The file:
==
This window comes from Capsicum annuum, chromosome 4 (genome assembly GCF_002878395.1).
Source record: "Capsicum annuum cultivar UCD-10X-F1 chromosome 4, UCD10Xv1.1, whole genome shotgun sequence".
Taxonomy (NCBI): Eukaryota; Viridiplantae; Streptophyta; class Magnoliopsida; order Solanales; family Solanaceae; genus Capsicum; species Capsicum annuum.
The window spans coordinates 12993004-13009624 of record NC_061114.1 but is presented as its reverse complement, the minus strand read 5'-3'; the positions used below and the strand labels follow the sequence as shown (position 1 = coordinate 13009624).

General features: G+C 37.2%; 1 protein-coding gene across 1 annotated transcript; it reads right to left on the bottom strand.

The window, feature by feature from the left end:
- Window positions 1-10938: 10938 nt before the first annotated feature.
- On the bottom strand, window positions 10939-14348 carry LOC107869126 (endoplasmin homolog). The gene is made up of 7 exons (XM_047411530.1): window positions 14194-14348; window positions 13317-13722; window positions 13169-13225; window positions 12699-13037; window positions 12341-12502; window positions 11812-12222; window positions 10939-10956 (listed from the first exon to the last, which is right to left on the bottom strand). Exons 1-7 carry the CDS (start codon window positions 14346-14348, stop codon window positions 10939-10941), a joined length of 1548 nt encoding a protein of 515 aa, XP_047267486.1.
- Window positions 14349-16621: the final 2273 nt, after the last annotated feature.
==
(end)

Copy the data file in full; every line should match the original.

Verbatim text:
This window comes from Capsicum annuum, chromosome 4 (genome assembly GCF_002878395.1).
Source record: "Capsicum annuum cultivar UCD-10X-F1 chromosome 4, UCD10Xv1.1, whole genome shotgun sequence".
Taxonomy (NCBI): Eukaryota; Viridiplantae; Streptophyta; class Magnoliopsida; order Solanales; family Solanaceae; genus Capsicum; species Capsicum annuum.
The window spans coordinates 12993004-13009624 of record NC_061114.1 but is presented as its reverse complement, the minus strand read 5'-3'; the positions used below and the strand labels follow the sequence as shown (position 1 = coordinate 13009624).

General features: G+C 37.2%; 1 protein-coding gene across 1 annotated transcript; it reads right to left on the bottom strand.

The window, feature by feature from the left end:
- Window positions 1-10938: 10938 nt before the first annotated feature.
- On the bottom strand, window positions 10939-14348 carry LOC107869126 (endoplasmin homolog). The gene is made up of 7 exons (XM_047411530.1): window positions 14194-14348; window positions 13317-13722; window positions 13169-13225; window positions 12699-13037; window positions 12341-12502; window positions 11812-12222; window positions 10939-10956 (listed from the first exon to the last, which is right to left on the bottom strand). Exons 1-7 carry the CDS (start codon window positions 14346-14348, stop codon window positions 10939-10941), a joined length of 1548 nt encoding a protein of 515 aa, XP_047267486.1.
- Window positions 14349-16621: the final 2273 nt, after the last annotated feature.